What are some of those reasons? Well, from my personal experience with suffering (broken relationships, mild depression, an eating disorder, and now a miscarriage), I have seen that I am a much more empathetic, understanding and compassionate person than I previously was. I am also much less arrogant (not being able to make basic decisions like what to eat for your next meal will strip you of all of your pride) and I’m able to relate to and encourage so many other women who are currently enduring similar situations that I have found myself in over the course of my life. Ultimately, that’s what it’s about: Using the trials that we endure here on earth as a way to encourage others going through similar things and point THEM to the love, grace and mercy that was extended to everyone through Jesus death on the cross.
And speaking of His death: Isn’t that the ultimate example of how something so heinous can be turned around and used for good?
God sent his own Son, Jesus, to leave his perfect life in heaven and take on human form–and all the ugly, hurtful things that come along with being a human– live a perfect, sinless life here on earth and then die an excruciating death on the cross so that we (and by “we”, I mean every single person who chooses to accept His grace) can spend eternity in heaven.
Living a perfect life and then dying the worst kind of death hardly seems fair; but as Pastor Rick Warren so aptly puts it once again, “The doctrine of Christianity, unlike any other religion, offers us real hope. Jesus became a man and redeemed us through his death on the cross so that we can spend eternity in heaven with him. When Jesus stretched out his arms on that cross, He was, effectively, saying to us ‘I love you this much. I would rather die than spend eternity without you’.”
Now, in addition to providing us with a way to spend eternity in heaven, Jesus death (and resurrection…something I’ll discuss in greater detail in the post addressing the aforementioned question one) is remarkable for yet another reason: He understands our pain. Philosopher and professor, Peter Kreeft says: “God is in the midst of our pain and He is taking the worst onto himself. It makes me feel a certain kind of kinship. God gets it. He understands. He doesn’t just have the facts straight; He knows exactly how i feel. There is no pain that I’m going through that He does not identify with.”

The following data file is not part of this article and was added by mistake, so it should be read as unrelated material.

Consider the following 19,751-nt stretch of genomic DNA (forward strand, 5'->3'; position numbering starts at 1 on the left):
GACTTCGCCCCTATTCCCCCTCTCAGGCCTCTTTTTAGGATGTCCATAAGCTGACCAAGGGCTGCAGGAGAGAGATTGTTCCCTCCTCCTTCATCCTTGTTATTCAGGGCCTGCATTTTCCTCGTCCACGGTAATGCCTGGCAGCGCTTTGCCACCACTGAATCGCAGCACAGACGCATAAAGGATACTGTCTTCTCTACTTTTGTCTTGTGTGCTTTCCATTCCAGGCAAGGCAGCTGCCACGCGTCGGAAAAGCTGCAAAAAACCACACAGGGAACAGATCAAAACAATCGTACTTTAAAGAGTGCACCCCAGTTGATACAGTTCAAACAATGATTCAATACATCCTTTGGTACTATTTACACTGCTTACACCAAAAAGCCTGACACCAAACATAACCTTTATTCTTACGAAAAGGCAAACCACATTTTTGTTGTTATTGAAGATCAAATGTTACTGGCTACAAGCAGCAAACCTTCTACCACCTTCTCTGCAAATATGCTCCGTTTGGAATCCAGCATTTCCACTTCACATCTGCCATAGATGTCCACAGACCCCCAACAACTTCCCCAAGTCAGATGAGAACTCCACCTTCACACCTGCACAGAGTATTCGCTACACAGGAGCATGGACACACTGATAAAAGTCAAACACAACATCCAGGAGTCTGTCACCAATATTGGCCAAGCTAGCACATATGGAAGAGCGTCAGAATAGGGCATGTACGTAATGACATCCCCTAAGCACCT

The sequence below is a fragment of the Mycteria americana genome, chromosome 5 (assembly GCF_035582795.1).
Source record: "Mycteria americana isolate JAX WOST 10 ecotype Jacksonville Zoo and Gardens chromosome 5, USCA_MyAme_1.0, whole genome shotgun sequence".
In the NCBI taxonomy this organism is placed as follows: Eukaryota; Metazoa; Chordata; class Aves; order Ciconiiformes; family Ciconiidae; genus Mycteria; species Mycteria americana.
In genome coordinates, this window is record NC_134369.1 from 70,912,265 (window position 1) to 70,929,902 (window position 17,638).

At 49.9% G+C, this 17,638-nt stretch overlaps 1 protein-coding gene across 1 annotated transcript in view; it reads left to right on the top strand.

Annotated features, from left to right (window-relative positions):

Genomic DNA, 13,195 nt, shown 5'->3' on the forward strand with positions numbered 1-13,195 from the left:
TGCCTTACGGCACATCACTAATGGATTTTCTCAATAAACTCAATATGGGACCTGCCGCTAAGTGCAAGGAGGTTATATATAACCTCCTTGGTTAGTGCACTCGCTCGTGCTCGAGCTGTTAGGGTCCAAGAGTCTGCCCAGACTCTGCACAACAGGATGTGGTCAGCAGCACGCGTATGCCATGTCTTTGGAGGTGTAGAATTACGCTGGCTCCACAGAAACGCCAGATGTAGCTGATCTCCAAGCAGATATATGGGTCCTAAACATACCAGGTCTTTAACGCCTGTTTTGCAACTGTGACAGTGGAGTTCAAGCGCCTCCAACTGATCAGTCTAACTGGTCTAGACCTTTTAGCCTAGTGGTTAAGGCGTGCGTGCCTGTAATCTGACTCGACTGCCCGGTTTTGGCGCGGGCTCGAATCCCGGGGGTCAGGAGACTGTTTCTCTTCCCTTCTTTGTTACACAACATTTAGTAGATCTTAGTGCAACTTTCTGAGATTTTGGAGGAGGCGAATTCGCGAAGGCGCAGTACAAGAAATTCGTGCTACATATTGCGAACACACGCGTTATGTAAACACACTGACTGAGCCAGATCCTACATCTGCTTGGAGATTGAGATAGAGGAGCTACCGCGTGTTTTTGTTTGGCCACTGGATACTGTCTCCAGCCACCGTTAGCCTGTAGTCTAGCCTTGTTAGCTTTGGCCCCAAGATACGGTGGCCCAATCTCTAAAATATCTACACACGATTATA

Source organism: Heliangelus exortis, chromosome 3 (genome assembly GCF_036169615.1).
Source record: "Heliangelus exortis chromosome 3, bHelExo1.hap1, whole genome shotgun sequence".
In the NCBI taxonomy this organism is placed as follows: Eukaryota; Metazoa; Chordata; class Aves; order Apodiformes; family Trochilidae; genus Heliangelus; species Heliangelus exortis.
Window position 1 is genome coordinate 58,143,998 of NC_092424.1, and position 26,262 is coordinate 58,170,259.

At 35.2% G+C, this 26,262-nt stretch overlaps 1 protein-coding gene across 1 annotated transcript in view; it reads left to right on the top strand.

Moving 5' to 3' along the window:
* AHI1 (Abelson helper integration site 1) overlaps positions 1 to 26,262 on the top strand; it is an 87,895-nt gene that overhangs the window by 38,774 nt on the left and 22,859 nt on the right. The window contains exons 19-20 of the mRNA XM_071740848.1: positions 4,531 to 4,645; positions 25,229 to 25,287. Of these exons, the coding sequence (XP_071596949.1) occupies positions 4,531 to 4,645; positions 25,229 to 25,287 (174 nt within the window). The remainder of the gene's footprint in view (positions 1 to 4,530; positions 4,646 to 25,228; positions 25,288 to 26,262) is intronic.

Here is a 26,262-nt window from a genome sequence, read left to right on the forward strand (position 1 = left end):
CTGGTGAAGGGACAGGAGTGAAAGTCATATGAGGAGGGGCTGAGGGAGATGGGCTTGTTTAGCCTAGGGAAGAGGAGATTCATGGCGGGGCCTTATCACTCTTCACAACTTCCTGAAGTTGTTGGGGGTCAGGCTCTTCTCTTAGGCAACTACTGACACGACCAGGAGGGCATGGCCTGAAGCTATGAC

Carrying Faith in the Face of Death
One of the people Strobel interviews in The Case for Faith is a man named Mark Harringer. Harringer’s daughter was killed at only 18 months old when his wife struck her with the family van while backing it into the driveway on a snowy day.
Harringer recalled his thoughts those first few weeks and months after his daughter’s death: “Do I accept or reject the situation I’m in, based on not knowing the outcome? Can I be angry? Can I turn to drugs? Should I leave my marriage? Those things are not good outcomes.”
Instead, Harringer chose to cling to the promises he found in the Bible. Promises like the one Paul offers the Corinthians in Second Corinthians 4:16-18: “Therefore, we do not lose heart. Though outwardly we are wasting away, yet inwardly we are being renewed day by day. For our light and momentary troubles are achieving for us an eternal glory that far outweighs them all. So we fix our eyes not on what is seen, but on what is unseen. For what is seen is temporary, but what is unseen is eternal.”
I’ve also witnessed these promises–and the fixation on eternal glory rather than temporal suffering– lived out in the lives of my husband and his family and my mother and her family, all of whom lost a child/sibling in a car accident when that child/sibling was relatively young. And this past week, I’ve had the chance to apply those promises to my own life.
Despite what may have happened to me or what will happen in the future (I’m gonna venture to say that a miscarriage won’t be the worst thing that will happen to me in life), I believe that God loves me and that He is working in my life to grow me as a person and allow me to support others during the times when he is “growing” them. I don’t believe that this life is all there is. I believe that I will know a far greater, happier, richer eternity than anything I could ever experience here on earth after I pass away and spend eternity with my Savior in heaven; and I choose to love Him who makes that eternity possible.
And as Harringer puts it, “That’s what real faith is: not knowing the future, but knowing enough now to make a decision that will change our future…This is all just temporary.”
*Indicates notes taken while reading The Case for Faith. Unfortunately, I cannot find the exact page or quote I am referencing, so I am giving attribution to the book in general at various points in the post that I know are not my own words.